The Right to Choose?


Catia Malaquias is a practising Commercial and Public senior lawyer and also the founder and director of ‘Starting With Julius’ and co-founder of the ‘Global Alliance for Disability in Media and Entertainment’ (GADIM) and ‘All Means All: The Australian Alliance for Inclusive Education’. Passionately committed to diversity and inclusion of people with disability and inclusive education Catia believes that 40 years of research into education of students with disability has overwhelmingly established inclusive education produces superior social and academic outcomes for all students. 

Malaquias makes a case for shining a light on rationalising exclusion in educational contexts and the types of language that continue to be used around this issue in Australia as contributing factors to the notion that segregation of children with disabilities is an appropriate ‘option’, despite there being no evidence to warrant the notion.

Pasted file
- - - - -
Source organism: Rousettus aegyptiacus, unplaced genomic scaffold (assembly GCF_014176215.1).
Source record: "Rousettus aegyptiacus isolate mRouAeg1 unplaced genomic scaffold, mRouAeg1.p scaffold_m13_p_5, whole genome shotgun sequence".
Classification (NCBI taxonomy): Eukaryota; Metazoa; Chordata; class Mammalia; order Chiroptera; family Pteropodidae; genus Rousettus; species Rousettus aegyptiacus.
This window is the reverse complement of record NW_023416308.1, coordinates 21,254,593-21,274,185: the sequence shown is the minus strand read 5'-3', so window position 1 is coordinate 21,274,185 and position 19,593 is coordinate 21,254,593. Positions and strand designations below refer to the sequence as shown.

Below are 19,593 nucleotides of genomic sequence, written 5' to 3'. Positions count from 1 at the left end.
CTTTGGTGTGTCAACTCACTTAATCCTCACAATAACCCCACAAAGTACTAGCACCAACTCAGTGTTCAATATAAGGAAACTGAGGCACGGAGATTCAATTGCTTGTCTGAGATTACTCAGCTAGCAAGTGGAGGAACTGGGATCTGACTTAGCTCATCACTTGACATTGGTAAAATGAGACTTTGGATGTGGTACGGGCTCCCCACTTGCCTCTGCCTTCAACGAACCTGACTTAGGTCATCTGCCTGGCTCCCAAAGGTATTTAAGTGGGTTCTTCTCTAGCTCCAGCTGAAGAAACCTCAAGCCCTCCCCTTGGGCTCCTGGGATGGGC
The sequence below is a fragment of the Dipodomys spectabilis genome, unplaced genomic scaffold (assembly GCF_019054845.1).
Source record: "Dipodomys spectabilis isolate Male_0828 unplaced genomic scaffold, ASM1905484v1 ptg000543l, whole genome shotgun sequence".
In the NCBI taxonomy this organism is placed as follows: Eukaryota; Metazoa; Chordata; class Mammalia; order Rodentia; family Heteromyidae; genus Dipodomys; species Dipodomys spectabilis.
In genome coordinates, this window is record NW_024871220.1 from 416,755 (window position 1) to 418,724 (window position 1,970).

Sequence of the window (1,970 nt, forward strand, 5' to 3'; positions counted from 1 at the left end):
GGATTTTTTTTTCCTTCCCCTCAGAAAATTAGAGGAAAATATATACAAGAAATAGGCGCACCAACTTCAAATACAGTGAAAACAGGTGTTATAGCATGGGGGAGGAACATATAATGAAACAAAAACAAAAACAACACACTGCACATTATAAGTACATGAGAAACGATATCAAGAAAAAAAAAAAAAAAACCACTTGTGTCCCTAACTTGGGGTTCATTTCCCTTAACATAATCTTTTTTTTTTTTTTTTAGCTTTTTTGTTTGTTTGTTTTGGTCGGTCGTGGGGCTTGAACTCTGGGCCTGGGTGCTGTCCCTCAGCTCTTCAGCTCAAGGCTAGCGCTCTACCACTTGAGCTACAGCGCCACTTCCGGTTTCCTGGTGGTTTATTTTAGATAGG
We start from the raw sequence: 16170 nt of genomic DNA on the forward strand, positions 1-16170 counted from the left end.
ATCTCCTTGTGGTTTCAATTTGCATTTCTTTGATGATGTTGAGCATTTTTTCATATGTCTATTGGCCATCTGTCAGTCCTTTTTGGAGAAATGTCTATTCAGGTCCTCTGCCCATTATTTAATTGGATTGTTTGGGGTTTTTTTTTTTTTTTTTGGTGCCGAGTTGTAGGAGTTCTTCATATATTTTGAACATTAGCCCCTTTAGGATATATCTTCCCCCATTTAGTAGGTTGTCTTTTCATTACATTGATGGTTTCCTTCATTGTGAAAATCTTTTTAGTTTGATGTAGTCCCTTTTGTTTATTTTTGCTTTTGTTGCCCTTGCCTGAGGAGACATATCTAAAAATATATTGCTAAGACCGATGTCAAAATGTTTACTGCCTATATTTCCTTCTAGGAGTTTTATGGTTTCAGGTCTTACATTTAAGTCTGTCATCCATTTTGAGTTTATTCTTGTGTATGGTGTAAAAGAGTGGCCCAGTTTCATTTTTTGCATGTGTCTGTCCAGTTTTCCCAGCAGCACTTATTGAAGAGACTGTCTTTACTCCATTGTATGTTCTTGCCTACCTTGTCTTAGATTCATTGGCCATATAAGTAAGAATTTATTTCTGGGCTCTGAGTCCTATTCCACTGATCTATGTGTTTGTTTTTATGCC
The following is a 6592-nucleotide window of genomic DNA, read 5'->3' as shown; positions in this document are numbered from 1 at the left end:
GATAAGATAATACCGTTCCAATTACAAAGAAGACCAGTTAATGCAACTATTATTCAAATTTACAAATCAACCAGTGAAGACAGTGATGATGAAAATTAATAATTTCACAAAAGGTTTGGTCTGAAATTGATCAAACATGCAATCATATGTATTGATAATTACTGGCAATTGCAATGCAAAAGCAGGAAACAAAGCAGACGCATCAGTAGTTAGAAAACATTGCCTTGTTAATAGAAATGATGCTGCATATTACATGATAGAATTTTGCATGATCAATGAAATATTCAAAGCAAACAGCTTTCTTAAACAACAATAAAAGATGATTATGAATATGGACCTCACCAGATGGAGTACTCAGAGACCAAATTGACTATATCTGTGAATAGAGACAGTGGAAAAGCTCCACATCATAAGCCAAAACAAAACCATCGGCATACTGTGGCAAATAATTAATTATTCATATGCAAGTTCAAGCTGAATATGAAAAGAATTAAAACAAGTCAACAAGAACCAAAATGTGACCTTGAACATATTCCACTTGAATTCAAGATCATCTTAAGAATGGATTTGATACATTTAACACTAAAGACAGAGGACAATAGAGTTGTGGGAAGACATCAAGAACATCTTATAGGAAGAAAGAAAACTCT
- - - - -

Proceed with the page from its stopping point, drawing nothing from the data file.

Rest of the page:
The following article foregrounds Catia Malaquias’ ideas, for collective reflection and to prompt discussion.

Catia Malaquias regards the subject of exclusion of students with disabilities in education environments as one that can polarise the community of parents of children with disability, and indeed, the wider community. Rarely, however, she notes ‘does it polarise the disabled community, who continue to fight for rights and inclusion in every area of life and whose fundamental human right it is to access an inclusive education.’

Malaquias acknowledges that judgment can be ‘clouded by cultural beliefs, pre-conceived stereotypes and subconscious bias by decision-makers in the absence of quality information and advice’ yet questions whether ‘parents should have the right to choose educational segregation (a special school, a special unit co-located with a mainstream school) as an ‘option’ for their child on the basis of their disability?’

In Australia Malaquias writes, ‘we regard parents right to determine, in the first instance, what is in the best interests of their children. When it comes to educational decisions most parents understand any decision is critical to their child’s best interests; and they want to exercise choice to give their child the best chance of success in life.’ She goes on to write,